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Twelve Years: An American Boyhood in East Germany
by Joel Agee
University of Chicago Press, 2000
Paper: 978-0-226-01050-2
Library of Congress Classification DD78. A52A33 2000
Dewey Decimal Classification 943.10875092

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ABOUT THIS BOOK
Joel Agee, the son of James Agee, was raised for twelve years in East Germany, where his stepfather, the novelist Bodo Uhse, was a member of the privileged communist intelligentsia. This is the story of how young Joel failed to become a good communist, becoming instead a fine writer.

"A wonderfully evocative memoir. . . . Agee evoked for me the atmosphere of postwar Berlin more vividly than the actual experience of it—and I was there." —Christopher Lehmann-Haupt, New York Times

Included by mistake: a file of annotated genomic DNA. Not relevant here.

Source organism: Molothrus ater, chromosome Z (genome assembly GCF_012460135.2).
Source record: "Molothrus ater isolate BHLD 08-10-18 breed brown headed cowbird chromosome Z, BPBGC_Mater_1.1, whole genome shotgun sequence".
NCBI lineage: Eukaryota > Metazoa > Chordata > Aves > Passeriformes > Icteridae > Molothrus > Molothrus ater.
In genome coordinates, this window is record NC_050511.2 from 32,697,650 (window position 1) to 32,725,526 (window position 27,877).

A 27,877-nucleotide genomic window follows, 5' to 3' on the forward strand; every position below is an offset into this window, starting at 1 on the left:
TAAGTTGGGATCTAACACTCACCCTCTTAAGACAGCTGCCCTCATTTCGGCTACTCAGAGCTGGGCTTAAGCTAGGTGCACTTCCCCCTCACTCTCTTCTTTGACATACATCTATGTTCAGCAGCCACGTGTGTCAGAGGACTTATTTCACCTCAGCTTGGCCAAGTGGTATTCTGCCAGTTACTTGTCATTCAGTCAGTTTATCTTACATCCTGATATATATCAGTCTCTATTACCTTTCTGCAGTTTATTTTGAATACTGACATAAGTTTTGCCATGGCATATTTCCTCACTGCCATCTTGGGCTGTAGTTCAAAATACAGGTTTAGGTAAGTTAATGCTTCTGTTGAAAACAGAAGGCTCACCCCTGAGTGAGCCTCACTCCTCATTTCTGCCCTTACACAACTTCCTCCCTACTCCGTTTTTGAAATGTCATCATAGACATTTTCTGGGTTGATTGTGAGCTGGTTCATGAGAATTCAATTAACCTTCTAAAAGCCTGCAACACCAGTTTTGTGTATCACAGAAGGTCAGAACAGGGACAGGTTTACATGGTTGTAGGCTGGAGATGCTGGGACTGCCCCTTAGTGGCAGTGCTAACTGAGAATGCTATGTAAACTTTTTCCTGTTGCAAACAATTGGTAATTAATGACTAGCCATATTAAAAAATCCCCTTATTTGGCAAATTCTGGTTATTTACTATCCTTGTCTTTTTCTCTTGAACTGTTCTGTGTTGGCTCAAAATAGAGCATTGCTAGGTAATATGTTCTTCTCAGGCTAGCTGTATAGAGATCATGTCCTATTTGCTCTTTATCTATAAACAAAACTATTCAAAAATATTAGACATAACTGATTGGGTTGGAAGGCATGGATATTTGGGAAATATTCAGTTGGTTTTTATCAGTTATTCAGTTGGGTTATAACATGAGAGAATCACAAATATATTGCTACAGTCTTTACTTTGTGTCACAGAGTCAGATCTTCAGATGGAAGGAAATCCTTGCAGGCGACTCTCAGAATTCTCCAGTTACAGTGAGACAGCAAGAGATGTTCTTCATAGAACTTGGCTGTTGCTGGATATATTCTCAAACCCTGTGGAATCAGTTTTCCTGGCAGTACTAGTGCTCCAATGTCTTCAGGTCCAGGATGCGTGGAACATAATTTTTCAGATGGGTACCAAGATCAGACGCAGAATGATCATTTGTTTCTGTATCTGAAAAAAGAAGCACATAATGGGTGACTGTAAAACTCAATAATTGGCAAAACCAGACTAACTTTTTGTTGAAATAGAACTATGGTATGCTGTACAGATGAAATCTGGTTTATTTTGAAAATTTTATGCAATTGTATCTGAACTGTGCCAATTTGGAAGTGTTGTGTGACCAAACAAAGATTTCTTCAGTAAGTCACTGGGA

"One of those rare personal memoirs that brings to life a whole country and an epoch." —Christopher Isherwood

"Twelve Years consists of a series of finely honed anecdotes written in a precise, supple prose rich with sensual detail." —David Ghitelman, Newsday

"By turns poetic and picturesque, Agee energetically catalogues his expatriate passage to manhood with a pinpoint eye and a healthy American distaste for pretension. . . . Huckleberry Finn would have . . . welcomed [him] as a soulmate on the raft." —J. D. Reed, Time

"A triumph. . . . Unfettered by petty analysis or quick explanations, a story that is timeless and ageless and vital." —Robert Michael Green, Baltimore Sun


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